Roseangela herself, is a youthful freelance writer that lives in New York City, the setting for the games. Joey is a ghost from the 1920’s, that becomes bonded to Roseangela in the first game after a tragic event that changes Roseangela’s life.
Joey and Roseangela are superb protagonists for a game like this, with the chemistry between them both, or not in some cases, being shown through the stellar writing and voice-acting. The chemistry between Joey and Roseangela make for great listening, often throwing in hiccups of humour, that are all too fleeting, even if the game does have an overall, serious tone. (It does however, feels like the tone of the games should have sometimes been quite different).
Granted, there are some hiccups in the more tense moments; some awkward screams of disbelief, but it’s forgiven due to the lovely voice-acting. The game reuses a lot of characters, which gives a nice sense of familiarity, in Roseangela and Joey’s world. This also higlights the lonely world that Roseangela lives in.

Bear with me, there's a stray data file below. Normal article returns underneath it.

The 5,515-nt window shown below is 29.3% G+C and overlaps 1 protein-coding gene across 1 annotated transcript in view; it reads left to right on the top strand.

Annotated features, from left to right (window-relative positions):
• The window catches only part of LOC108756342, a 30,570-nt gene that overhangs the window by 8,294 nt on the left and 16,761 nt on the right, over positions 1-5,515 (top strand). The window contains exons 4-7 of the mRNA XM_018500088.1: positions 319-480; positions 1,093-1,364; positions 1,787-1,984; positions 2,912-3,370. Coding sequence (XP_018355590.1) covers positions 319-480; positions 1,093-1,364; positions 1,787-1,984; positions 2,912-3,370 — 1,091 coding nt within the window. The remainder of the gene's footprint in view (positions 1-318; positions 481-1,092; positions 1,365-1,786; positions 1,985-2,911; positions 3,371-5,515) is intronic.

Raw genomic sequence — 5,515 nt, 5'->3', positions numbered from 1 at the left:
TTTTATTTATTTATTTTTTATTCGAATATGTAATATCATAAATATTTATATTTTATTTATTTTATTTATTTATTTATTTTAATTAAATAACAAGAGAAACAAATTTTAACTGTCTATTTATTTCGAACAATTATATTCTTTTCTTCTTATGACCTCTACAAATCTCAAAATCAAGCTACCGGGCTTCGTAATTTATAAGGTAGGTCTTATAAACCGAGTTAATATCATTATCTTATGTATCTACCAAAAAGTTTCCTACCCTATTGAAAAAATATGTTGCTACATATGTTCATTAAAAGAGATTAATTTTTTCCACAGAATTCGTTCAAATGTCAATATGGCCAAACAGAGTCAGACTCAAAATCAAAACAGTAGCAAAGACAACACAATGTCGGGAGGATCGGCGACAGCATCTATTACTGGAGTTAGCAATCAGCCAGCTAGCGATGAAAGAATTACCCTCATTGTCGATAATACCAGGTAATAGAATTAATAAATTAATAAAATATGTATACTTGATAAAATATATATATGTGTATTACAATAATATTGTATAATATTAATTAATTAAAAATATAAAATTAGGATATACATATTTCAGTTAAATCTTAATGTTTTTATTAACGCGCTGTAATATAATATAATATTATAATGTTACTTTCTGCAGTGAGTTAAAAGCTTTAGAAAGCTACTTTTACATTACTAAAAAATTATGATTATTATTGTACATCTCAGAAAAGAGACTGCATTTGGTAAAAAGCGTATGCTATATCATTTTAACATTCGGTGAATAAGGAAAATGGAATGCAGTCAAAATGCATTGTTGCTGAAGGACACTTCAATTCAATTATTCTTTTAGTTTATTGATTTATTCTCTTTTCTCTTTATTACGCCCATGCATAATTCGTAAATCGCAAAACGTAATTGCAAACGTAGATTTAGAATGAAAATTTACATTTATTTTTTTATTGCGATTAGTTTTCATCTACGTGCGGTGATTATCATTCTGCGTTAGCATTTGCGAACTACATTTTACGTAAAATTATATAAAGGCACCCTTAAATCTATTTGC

Gameplay is a very typical point-and-click that revolves around Roseangela and Joey’s investigation into the ghost problems that NYC seems to be having. All of the titles use an interesting mechanic in which you switch between Joey and Roseangela, which can be done by pressing tab or going into the menu and clicking on J or R. This feature becomes useful when it comes to finding clues, eavesdropping and even messing around with electronics as Joey. However, these little advantages are diminished by the fact that he cannot interact with the physical world, unless you count blowing lightly on things as a real advantage. That being said, I know a few times I’ve solved a problem, just by blowing on it; if only real life was so easy. Primordia’s HUD holds a strong resemblance to the HUD in all of the Blackwell titles; meaning, it’s quick, simple and minimal.